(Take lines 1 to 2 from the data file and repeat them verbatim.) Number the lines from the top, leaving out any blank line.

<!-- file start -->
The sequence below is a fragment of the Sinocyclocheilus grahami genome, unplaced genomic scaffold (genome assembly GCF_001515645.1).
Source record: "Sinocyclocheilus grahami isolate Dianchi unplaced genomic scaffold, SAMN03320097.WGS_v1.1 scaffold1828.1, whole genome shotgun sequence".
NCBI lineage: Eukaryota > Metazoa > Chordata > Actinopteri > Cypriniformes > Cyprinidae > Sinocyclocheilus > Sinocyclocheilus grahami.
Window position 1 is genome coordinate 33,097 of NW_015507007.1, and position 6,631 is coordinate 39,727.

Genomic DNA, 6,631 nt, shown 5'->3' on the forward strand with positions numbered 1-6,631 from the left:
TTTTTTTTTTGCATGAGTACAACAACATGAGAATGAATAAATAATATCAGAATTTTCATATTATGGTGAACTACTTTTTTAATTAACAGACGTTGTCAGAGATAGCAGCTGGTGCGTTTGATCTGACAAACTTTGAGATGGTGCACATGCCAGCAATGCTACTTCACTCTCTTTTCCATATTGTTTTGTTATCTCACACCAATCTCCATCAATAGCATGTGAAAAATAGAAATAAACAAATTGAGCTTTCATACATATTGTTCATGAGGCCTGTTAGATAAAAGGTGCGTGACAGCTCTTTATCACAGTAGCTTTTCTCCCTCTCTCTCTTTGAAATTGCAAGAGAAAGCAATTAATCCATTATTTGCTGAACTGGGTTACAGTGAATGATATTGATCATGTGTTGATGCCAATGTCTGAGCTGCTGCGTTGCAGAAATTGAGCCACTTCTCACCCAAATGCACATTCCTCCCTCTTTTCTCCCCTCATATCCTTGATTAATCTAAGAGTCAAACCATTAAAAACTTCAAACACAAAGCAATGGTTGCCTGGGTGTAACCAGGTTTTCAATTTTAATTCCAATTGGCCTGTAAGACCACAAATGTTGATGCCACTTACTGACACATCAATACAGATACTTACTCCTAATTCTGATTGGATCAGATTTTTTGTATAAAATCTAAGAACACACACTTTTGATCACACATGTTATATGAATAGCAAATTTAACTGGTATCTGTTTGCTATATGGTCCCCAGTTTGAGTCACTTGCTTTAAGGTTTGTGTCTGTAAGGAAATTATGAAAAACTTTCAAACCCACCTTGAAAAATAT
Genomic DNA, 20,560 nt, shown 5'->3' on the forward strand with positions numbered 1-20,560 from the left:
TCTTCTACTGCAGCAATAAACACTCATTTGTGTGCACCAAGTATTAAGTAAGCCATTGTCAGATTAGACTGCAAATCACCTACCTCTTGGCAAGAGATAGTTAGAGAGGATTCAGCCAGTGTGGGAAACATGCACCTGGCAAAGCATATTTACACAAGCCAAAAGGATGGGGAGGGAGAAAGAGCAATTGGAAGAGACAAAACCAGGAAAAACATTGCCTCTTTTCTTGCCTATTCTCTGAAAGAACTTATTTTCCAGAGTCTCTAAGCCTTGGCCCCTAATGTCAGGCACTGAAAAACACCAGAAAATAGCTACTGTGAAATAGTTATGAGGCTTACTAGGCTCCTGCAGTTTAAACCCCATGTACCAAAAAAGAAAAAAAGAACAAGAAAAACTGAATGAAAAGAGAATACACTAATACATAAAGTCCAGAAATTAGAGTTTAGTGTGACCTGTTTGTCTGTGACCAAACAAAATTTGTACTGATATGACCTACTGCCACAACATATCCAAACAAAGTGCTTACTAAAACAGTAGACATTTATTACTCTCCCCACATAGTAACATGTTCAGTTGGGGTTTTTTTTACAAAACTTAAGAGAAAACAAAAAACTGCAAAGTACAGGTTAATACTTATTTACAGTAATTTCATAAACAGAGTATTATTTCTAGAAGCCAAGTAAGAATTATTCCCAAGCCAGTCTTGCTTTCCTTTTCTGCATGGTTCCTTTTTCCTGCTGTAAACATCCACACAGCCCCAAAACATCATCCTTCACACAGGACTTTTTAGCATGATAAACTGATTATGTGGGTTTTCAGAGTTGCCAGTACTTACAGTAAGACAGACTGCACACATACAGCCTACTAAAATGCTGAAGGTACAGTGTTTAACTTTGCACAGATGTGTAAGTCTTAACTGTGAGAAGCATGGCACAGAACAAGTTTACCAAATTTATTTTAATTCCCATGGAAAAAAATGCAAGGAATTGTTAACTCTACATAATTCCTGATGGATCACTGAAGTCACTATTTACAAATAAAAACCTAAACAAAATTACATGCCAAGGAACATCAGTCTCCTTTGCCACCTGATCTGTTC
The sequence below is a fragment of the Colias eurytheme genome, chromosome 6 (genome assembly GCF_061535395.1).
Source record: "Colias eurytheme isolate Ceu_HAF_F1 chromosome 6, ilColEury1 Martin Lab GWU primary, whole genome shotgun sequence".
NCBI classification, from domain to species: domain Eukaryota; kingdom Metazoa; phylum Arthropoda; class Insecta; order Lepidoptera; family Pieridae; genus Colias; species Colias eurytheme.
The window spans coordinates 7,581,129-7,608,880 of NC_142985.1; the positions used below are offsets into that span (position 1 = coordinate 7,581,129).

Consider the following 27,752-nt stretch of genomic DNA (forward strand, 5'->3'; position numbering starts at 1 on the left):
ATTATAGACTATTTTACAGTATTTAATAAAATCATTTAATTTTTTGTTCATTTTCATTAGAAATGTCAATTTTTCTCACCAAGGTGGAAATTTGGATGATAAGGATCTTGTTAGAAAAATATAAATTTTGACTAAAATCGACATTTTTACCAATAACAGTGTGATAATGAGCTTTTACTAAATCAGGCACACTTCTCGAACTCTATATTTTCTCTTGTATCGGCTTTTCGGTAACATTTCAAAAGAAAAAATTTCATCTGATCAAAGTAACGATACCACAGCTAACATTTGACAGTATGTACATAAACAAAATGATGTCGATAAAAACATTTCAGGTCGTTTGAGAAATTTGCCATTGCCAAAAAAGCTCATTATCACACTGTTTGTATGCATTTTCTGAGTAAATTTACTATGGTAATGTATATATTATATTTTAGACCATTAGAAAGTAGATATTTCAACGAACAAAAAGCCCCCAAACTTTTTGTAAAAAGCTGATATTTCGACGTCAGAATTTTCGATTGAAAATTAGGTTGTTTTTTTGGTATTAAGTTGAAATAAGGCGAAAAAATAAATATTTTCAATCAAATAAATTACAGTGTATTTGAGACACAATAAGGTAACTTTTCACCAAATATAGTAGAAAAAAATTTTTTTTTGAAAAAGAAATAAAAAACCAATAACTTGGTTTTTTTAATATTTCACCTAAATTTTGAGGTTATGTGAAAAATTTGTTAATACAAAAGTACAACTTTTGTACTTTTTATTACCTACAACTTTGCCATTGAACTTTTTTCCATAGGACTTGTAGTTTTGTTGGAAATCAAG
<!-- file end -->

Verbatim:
The sequence below is a fragment of the Sinocyclocheilus grahami genome, unplaced genomic scaffold (genome assembly GCF_001515645.1).
Source record: "Sinocyclocheilus grahami isolate Dianchi unplaced genomic scaffold, SAMN03320097.WGS_v1.1 scaffold1828.1, whole genome shotgun sequence".